She offers particular focus on how Big Alcohol preys on women, exploiting our insecurities, wants, and needs to make alcohol all the more appealing. If you’re looking for a sober curiosity handbook, this is a great place to start. That’s a number that’s likely to continue to grow as more people focus on health and wellness. Social media will play a big role in that growth, raising awareness of the negative impact alcohol can have on one’s life.
- Suckerpunch accrued a mailing list of 30,000 curious consumers prior to opening its doors, which the owners attribute to people becoming increasingly health-conscious and sober-curious throughout the pandemic.
- Beverage marketers in this space should consider taking a page out of the plant-based meat playbook, which saw success by leaning into socially native formats and boundary-pushing campaigns.
- While you might think older generations would be the ones largely on board with the movement, it’s Millennials and Gen Z who are leading the charge.
- Year-over-year the non-alcoholic spirits category ballooned 113.4%; on delivery app Drizly, category sales were even higher — where they spiked 290% in 2021.
- It should not be used in place of the advice of your physician or other qualified healthcare providers.
The movement is rooted in mindfulness about what one puts in their body and a desire for authentic connection, especially in the post-COVID era. With health being top of mind for many, consumers are drawing the connection between alcohol consumption and how it makes them feel. The movement gained momentum quickly, in part because it allows people to explore living a more sober lifestyle without making the commitment to give up drinking entirely.
What Are the Benefits of a Sober Curious Lifestyle?
Though some individuals have been sober curious for decades, the term was created by Warrington. Her event series called Club SÖDA NYC stands for Sober or Debating Abstinence and features panels, writing workshops, and sober retreats. Let’s take a closer look at the ins and outs of this movement, and how it’s influencing the changing depictions of alcohol and sobriety in our culture. Instead of having a drink every time you normally would , “try to alternate your regular alcoholic drinks with an NA alternative,” says Watts.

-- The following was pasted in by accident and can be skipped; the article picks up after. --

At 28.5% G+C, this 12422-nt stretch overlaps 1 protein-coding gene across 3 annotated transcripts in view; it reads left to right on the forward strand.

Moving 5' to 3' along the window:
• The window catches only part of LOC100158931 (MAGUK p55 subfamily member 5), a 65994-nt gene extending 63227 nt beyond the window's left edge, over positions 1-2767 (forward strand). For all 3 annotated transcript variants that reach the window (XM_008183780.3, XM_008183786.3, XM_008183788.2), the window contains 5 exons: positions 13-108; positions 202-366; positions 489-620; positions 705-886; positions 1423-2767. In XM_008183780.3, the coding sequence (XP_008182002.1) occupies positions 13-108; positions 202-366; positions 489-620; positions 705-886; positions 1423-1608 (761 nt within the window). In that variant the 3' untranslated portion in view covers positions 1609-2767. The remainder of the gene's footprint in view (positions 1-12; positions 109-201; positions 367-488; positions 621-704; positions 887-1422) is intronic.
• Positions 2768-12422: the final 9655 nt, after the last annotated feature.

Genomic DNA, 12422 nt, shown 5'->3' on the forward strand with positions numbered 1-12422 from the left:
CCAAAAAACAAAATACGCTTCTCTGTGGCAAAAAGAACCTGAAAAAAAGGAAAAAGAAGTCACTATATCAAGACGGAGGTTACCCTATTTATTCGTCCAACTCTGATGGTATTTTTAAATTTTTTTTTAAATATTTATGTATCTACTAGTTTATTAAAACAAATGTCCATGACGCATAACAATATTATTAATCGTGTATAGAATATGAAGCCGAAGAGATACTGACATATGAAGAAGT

Many people who have made the decision to be sober will still visit bars which is creating anincreased demand for non-alcoholic alternatives, like mocktails and non-alcoholic beers. Buzz-less beverages will be one of the biggest trends of 2022. While non-alcohol products represent a small portion of BevAl sales today, it is a focus area among manufacturers striving to figure out how to successfully play in this space. As more brands innovate to enter this niche, companies should be mindful of competitive differentiation. At the heart of consumer demand within the buzz-less beverage market is the task for a brand to deliver on taste, quality, and experience.
Want a Week’s Worth of Healthy Trader Joe’s Recipes?
The first month of every year brings an air of renewal, revival, and resolutions. This year, as consumers are notably shifting from a pandemic to an endemic mindset, many are resolving to make lifestyle changes and prioritizing their pandemic-formed preferences without compromise. Amidst these preferences and priorities comes the wave of interest towards partaking in Dry January, a ‘sober-curious’ movement created in the UK that challenges individuals to abstain from alcohol for the month of January. Sober curious culture encourages a sober lifestyle, but welcomes individuals who aren’t willing, ready, or planning to give up alcohol completely. The Blissful Sleep, Greater Focus, Limitless Presence, and Deep Connection Awaiting Us All on the Other Side of Alcohol.” Sounds pretty great, right? Warrington points out the incongruity of our green juice rituals, yoga practices, and self-care routines that sit alongside our drinking habits.
Rather, it’s a great preventative practice that can keep your mind and body healthier. Drinking impacts everything from your nervous system to your sexual and reproductive health. As more information becomes widely available and the long-term effects of drinking, it’s no wonder why so many people are turning away from it. It’s a form of self-care, and a way of being compassionate and kind to yourself. Aside from a “fevered couple months” when she first stopped drinking, Sophie never took comfort in overtly positive, wellness-oriented messaging around sobriety. Now, the millennial generation—ages 26 to 41—is sometimes referred to as ‘generation sober’ because of its sober-curious culture.